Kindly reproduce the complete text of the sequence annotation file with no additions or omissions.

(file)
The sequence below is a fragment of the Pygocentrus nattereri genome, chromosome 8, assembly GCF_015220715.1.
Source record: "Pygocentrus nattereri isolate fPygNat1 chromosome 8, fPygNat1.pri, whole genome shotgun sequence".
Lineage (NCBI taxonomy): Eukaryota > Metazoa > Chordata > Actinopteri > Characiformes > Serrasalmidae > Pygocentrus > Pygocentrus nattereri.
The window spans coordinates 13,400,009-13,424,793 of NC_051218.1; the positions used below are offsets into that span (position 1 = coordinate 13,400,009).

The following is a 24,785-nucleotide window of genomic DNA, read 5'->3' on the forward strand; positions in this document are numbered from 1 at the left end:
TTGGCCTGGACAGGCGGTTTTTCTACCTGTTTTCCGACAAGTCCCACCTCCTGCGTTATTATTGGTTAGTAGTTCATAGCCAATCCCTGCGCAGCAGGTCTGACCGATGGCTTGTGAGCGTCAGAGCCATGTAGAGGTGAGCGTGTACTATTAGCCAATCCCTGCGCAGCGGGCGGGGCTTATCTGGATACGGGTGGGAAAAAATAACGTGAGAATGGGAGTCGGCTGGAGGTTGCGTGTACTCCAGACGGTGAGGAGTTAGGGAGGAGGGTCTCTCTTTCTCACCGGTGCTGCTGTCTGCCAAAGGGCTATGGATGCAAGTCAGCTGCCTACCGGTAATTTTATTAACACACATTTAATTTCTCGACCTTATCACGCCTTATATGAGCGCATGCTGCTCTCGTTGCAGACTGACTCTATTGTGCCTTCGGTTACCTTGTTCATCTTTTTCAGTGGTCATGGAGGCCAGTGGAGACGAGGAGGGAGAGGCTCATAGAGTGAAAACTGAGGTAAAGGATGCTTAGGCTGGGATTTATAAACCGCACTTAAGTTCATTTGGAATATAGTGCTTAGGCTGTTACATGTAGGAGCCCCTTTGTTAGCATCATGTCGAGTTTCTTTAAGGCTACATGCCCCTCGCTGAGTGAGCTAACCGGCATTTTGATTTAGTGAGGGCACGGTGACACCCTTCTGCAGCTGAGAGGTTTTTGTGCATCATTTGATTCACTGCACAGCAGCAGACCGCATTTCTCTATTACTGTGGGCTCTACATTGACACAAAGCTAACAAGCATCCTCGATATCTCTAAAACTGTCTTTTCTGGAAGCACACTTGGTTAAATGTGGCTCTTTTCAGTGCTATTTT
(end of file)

The sequence below is a fragment of the Pygocentrus nattereri genome, chromosome 8, assembly GCF_015220715.1.
Source record: "Pygocentrus nattereri isolate fPygNat1 chromosome 8, fPygNat1.pri, whole genome shotgun sequence".
Lineage (NCBI taxonomy): Eukaryota > Metazoa > Chordata > Actinopteri > Characiformes > Serrasalmidae > Pygocentrus > Pygocentrus nattereri.
The window spans coordinates 13,400,009-13,424,793 of NC_051218.1; the positions used below are offsets into that span (position 1 = coordinate 13,400,009).

The following is a 24,785-nucleotide window of genomic DNA, read 5'->3' on the forward strand; positions in this document are numbered from 1 at the left end:
TTGGCCTGGACAGGCGGTTTTTCTACCTGTTTTCCGACAAGTCCCACCTCCTGCGTTATTATTGGTTAGTAGTTCATAGCCAATCCCTGCGCAGCAGGTCTGACCGATGGCTTGTGAGCGTCAGAGCCATGTAGAGGTGAGCGTGTACTATTAGCCAATCCCTGCGCAGCGGGCGGGGCTTATCTGGATACGGGTGGGAAAAAATAACGTGAGAATGGGAGTCGGCTGGAGGTTGCGTGTACTCCAGACGGTGAGGAGTTAGGGAGGAGGGTCTCTCTTTCTCACCGGTGCTGCTGTCTGCCAAAGGGCTATGGATGCAAGTCAGCTGCCTACCGGTAATTTTATTAACACACATTTAATTTCTCGACCTTATCACGCCTTATATGAGCGCATGCTGCTCTCGTTGCAGACTGACTCTATTGTGCCTTCGGTTACCTTGTTCATCTTTTTCAGTGGTCATGGAGGCCAGTGGAGACGAGGAGGGAGAGGCTCATAGAGTGAAAACTGAGGTAAAGGATGCTTAGGCTGGGATTTATAAACCGCACTTAAGTTCATTTGGAATATAGTGCTTAGGCTGTTACATGTAGGAGCCCCTTTGTTAGCATCATGTCGAGTTTCTTTAAGGCTACATGCCCCTCGCTGAGTGAGCTAACCGGCATTTTGATTTAGTGAGGGCACGGTGACACCCTTCTGCAGCTGAGAGGTTTTTGTGCATCATTTGATTCACTGCACAGCAGCAGACCGCATTTCTCTATTACTGTGGGCTCTACATTGACACAAAGCTAACAAGCATCCTCGATATCTCTAAAACTGTCTTTTCTGGAAGCACACTTGGTTAAATGTGGCTCTTTTCAGTGCTATTTT